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Roman art and architecture

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Art History

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Roman art and architecture

  1. 1. And Architecture
  2. 2. Roads Aqueducts Bridges
  3. 3. “All Roads Lead to Rome”
  4. 4. The first and most famous Roman road
  5. 5. Wall built by the Roman Empire across the width of northern England by the Roman Emperor Hadrian. To prevent military raids on Raman Britain by the Pictish tribes of what is now Scotland.
  6. 6. The Romans took the art of brick making to the far reaches of the empire. So long as suitable clay, sand and water was available, tiles and bricks were manufactured on- site or in kilns nearby. Flatter than modern bricks Roman bricks were seldom more than 2 inches thick. Today they are practically as sound as when they were made, fifteen centuries ago.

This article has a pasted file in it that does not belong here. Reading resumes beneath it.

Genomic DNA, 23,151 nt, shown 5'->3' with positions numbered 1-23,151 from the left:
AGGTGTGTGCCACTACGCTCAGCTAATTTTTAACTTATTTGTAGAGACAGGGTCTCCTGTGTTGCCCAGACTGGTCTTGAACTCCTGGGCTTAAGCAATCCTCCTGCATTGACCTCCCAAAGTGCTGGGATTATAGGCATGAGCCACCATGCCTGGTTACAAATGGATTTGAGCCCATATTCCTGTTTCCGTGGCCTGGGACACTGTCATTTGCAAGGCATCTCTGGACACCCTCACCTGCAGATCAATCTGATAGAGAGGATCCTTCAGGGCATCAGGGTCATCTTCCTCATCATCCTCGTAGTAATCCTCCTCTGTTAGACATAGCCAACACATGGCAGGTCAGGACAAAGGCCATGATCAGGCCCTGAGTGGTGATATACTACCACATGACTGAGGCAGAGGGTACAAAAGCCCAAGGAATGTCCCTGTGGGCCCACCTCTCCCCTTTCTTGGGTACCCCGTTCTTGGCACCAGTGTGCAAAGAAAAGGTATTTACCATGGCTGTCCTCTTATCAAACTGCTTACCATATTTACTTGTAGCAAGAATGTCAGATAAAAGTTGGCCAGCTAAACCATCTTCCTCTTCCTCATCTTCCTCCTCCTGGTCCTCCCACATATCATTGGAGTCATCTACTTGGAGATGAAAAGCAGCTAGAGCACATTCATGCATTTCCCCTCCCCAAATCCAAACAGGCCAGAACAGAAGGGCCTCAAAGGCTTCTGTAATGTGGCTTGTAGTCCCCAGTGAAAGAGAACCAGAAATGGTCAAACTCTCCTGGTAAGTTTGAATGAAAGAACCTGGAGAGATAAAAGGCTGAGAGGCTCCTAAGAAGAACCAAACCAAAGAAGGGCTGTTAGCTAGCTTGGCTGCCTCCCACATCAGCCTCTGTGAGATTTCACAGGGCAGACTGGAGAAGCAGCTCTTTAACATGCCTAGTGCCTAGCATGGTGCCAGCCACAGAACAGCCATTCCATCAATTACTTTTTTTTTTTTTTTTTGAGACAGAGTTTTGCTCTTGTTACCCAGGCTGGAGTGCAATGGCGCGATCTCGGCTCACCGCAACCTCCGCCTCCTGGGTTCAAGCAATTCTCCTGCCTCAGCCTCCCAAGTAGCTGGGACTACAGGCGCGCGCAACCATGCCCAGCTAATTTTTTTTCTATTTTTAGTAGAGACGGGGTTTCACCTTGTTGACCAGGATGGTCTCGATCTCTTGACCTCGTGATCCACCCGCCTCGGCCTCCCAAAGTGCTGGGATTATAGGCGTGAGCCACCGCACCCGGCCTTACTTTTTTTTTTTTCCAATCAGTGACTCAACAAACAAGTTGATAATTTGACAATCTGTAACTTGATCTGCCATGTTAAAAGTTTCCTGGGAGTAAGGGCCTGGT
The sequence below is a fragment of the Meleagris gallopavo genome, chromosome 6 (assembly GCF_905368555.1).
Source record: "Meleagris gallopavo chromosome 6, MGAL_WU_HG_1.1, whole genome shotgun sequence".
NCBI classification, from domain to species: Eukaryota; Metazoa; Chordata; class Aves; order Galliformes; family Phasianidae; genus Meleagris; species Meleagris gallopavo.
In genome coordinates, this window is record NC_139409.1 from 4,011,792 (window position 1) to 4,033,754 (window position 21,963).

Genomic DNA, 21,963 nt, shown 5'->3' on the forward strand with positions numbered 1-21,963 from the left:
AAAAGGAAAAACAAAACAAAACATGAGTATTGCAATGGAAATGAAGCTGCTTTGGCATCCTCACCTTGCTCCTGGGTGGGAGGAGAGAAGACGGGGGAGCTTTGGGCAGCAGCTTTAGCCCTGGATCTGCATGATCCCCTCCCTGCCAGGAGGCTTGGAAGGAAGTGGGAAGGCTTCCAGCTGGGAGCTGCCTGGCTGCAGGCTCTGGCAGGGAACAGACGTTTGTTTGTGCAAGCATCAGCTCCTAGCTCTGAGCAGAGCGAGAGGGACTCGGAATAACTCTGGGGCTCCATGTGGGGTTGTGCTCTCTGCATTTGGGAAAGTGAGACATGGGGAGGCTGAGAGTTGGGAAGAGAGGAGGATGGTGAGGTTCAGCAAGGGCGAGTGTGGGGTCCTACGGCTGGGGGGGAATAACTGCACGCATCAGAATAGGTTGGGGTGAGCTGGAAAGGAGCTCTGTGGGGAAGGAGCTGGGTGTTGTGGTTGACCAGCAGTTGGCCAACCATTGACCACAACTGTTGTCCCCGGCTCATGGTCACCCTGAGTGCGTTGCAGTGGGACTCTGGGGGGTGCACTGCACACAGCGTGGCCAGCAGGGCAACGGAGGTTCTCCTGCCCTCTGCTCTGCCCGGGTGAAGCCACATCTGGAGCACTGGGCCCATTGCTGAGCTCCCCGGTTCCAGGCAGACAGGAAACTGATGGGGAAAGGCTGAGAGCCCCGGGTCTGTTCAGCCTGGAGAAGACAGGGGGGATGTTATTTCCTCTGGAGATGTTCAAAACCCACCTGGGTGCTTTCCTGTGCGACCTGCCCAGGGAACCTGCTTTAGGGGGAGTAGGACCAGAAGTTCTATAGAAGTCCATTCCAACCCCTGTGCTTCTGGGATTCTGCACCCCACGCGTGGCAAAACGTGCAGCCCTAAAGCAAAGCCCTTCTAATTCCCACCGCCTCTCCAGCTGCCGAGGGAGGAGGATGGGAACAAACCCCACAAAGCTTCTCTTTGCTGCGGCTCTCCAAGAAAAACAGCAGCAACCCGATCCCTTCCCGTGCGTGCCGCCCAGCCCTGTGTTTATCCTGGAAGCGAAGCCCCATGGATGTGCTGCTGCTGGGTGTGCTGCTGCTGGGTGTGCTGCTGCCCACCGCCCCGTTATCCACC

7. 7. Ancient Roman Concrete Vault in Rome Concrete consisted of a mortar and an aggregate. The mortar—a hydraulic cement —was a mixture of lime and a special kind of volcanic deposit. The aggregate varied and included pieces of rock, ceramic tile, and brick rubble from the remains of previously demolished buildings. Pantheon in Rome
  8. 8. Arches were held in place by wooden scaffolding until the mortar dried.
  9. 9. Pantheon
  10. 10. Clouds can be see through the oculus. Rain falls in and is drained away. Birds on occasion fly in as well.
  11. 11. Lasted for 2000 years
  12. 12. The Romans were city planners as seen by the Roman Forum. They also built massive structures, Model
  13. 13. Note the Corinthian columns that were borrowed from the Greeks